New research by the Environment Agency supports our approach to tackling climate change. The Agency's research again shows that a degree of change is inevitable. That's why, as well as reducing our emissions and capturing more carbon in our land, we're adapting the way we look after places to better protect and heal them from the impacts of climate change.
Speaking at the Whitehall and Industry Group's Net Zero Roundtable, Environment Agency Chief Executive Sir James Bevan urged businesses and government to adopt 'net zero plus' – reducing emissions while also adapting to the more extreme weather and rising sea levels that are inevitable due to damage already done.
Earlier this month we launched a pioneering Climate Hazards map that demonstrates the scale of threat facing our heritage and landscapes. By identifying these potential hazards facing our places we can pinpoint locations where we can intervene. Adaption could mean nature-based solutions such as holding floodwater in upstream habitats or planting drought resistant species, or adapting our care of built and cultural heritage to changed environmental conditions.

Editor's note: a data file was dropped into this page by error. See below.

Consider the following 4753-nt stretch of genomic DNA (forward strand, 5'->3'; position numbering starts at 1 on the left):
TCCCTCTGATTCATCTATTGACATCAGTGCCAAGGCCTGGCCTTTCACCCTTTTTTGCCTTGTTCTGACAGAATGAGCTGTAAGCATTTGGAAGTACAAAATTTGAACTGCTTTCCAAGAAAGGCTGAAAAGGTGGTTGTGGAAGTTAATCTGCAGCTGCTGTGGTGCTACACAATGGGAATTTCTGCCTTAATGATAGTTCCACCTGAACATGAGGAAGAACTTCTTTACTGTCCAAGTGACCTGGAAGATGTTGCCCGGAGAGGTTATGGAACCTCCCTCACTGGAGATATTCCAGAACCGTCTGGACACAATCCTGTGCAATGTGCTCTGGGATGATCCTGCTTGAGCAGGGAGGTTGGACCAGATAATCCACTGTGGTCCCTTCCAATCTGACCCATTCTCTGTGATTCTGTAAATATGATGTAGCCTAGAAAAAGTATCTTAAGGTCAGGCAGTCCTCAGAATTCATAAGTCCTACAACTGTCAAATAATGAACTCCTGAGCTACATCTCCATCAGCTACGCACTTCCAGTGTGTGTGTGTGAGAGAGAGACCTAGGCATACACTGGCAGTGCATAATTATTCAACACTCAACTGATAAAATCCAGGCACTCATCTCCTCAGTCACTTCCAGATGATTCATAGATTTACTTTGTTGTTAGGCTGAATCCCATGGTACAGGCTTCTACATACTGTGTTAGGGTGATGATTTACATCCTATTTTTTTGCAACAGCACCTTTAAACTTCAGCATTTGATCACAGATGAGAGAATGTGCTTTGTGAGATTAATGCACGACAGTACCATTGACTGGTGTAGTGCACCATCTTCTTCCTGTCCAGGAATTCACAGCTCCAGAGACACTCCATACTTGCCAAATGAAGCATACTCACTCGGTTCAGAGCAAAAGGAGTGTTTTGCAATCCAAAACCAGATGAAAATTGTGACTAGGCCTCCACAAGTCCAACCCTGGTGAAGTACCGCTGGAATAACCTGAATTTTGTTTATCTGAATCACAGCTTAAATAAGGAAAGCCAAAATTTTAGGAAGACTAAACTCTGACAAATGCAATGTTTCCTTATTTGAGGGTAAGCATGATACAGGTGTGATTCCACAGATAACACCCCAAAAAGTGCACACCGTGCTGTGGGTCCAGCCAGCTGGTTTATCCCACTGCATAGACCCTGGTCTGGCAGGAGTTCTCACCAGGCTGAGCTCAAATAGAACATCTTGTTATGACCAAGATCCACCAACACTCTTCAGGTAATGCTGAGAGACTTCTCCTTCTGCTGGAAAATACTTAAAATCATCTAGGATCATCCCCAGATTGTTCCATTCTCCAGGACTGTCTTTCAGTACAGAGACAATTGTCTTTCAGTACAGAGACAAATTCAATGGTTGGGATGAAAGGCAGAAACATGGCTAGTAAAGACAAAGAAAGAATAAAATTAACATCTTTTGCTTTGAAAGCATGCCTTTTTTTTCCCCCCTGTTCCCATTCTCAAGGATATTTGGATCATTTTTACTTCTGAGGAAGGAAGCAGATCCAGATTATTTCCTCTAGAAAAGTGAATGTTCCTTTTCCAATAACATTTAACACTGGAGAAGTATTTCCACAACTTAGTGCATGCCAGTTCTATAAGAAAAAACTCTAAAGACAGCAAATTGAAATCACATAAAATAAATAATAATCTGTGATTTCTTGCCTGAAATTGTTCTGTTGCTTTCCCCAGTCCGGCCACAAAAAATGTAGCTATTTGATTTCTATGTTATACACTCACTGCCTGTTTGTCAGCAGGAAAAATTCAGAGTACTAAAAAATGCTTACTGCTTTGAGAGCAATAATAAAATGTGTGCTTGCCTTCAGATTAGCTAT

Patrick Begg, Outdoors and Natural Resources Director said 'Net zero ambitions are a crucial step but - as Sir James Bevan makes clear – they alone aren't enough. Investment in green jobs; better access to nature and fresher air in towns and cities; projects to restore peatlands that lock up carbon; and an ambitious environment bill with targets for nature's recovery – these are all crucial for a healthier, more resilient future. Together with communities, partners and government, and alongside our own net zero commitment, we'll do everything we can to restore and protect nature and heritage from the biggest challenge it has ever faced.'
Tackling these challenges in our places
In the Brecon Beacons, when the underlying land is exposed to drought and high rainfall, this combines with impacts of land management such as grazing methods with reduced tree and tall plant cover that can slow the flow and hold soil in place, to create landslides. In turn, this has meant soil and silt travel into reservoirs and pollute drinking water. To resolve this, we need to look at our land management such as planting more trees in gullies to help hold the soil. Much of the area is common land so we're working closely with local graziers to support their business while making land more resilient in the future. We also have partnership support from Dwr Cymru, which supplies drinking water and wastewater services to most of Wales and parts of western England that border Wales and have been cleaning up the contaminated drinking water.
You can find out more about what we're doing to respond to the risks of climate change impacts in more of our places.